August 15 — There may still be services that the average consumer prefers to access in-branch, but applying for a new digital product isn’t one of them. Fortunately, there are options available for remotely onboarding your existing customers quickly and securely, writes Dewald Nolte, Entersekt’s chief commercial officer.
Remotely enrolling users is a growing concern for digital service providers, especially in the security-minded industries. How do you make it easier — a lot easier — for your customers to sign up to new products and services at home, especially with so much else — and so many other providers — competing for their attention these days?
August 14 — With improved technology comes the need to revamp outdated frameworks. Respondents to a recent TD Bank survey of finance and treasury professionals were not shy to call out the need to refresh internal infrastructure systems as the main roadblock to success in implementing digital payments strategies, with 36 percent citing the need for corporations and/or smaller banks to update legacy system to support these functions.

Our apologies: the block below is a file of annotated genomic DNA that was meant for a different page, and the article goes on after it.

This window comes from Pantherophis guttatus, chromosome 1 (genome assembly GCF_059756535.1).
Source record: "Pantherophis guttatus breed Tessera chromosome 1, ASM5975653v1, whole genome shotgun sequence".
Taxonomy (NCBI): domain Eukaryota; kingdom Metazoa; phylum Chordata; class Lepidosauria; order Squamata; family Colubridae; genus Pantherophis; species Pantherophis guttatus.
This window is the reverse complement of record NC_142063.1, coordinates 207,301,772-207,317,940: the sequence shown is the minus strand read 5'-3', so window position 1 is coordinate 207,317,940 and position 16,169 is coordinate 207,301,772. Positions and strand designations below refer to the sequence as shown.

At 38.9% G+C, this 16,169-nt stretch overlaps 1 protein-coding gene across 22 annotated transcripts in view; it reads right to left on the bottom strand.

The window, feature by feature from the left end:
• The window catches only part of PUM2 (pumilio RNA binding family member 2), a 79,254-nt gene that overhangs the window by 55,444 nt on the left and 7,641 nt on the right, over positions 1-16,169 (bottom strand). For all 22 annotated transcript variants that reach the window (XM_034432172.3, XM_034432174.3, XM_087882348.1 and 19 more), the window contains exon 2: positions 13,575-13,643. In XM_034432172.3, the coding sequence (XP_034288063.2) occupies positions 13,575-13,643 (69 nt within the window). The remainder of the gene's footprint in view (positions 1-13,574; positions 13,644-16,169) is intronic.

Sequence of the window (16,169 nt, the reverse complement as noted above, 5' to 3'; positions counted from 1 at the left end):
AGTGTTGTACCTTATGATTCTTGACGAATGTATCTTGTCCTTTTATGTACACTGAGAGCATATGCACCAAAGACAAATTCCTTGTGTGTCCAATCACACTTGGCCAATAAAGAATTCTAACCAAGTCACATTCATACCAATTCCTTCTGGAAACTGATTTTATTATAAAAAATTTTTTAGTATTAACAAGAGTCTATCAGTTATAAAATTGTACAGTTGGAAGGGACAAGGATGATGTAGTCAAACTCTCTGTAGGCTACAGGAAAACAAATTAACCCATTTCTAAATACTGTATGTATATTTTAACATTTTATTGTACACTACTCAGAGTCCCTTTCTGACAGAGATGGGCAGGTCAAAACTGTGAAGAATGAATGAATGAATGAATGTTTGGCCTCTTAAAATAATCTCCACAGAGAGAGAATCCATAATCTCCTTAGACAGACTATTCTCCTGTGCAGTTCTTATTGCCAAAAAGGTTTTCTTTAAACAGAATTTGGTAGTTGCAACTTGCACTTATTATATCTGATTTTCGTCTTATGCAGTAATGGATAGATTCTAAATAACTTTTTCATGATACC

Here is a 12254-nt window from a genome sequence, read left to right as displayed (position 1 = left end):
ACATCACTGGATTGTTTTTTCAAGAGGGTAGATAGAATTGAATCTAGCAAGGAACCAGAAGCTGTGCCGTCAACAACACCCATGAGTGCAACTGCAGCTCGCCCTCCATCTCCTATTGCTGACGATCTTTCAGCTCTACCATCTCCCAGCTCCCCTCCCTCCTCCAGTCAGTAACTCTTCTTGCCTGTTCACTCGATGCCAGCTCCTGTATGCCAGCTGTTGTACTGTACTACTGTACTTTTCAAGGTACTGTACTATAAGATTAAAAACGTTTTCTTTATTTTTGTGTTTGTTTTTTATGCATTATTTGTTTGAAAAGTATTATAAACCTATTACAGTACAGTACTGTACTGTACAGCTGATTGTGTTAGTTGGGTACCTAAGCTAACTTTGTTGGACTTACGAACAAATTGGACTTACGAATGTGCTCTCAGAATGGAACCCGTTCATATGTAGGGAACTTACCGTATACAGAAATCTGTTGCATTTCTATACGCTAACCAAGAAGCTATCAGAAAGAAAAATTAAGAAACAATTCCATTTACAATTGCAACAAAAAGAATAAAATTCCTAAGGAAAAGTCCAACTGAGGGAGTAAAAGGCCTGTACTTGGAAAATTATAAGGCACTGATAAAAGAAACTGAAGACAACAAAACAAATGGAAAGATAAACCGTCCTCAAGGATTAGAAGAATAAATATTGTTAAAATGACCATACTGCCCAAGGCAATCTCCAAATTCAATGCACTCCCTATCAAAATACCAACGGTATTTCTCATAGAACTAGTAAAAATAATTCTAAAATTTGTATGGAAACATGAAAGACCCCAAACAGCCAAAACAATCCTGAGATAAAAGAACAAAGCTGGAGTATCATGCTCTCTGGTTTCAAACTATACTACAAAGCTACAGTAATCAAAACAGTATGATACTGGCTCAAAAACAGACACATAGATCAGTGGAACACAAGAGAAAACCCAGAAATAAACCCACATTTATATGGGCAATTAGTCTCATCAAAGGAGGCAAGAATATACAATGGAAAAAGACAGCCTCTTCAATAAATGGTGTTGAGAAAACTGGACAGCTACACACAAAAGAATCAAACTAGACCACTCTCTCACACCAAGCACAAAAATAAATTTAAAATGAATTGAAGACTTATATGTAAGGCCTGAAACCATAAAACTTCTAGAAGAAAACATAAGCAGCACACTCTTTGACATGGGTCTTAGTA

By Brian Vecci, Technical Evangelist, Varonis
The news hackers successfully broke into the computer systems of a Virginia bank and stole $2.4 million is every executive’s worst nightmare. The digital heist illustrated how an attacker could leverage just one compromised employee account to move laterally on the network, escalate privileges, and access critical systems that let them make off with more than $500,000. To add insult to injury, the attackers used their access to disable or bypass measures the bank put in place to improve security and fraud protection. Eight months later, they returned, stealing more than $1.8 million.
Social engineering is the latest trend in cyberthreats.
By Alaina Webster, Managing Editor
Is the title for this column a quote from a Dr. Seuss book? No. But you’d be forgiven for making that assumption. None of those words (except for “and”) even looks like an actual word, certainly not one you’d find in a professional publication. They’re all real, though, and all types of social engineering fraud your institution could be facing soon.
Costly payouts can be stopped with comprehensive insurance coverage.
By Leslie Greathouse
The nightmare scenario in any insurance claim involves a denial due to the fine print.
While this situation seems common for homeowners or drivers, not many realize the level of risk for financial institutions handling private customer information. No longer can it be assumed an insurance policy will provide the coverage needed to handle data breaches and other cyber crimes, and without regular review, polices can become outdated and unable keep up with current threats or contain terms that void claims against those threats. In fact, many cyber insurance policies available in the marketplace have conditions and exclusions on the most common type of claims that can be very tricky to navigate.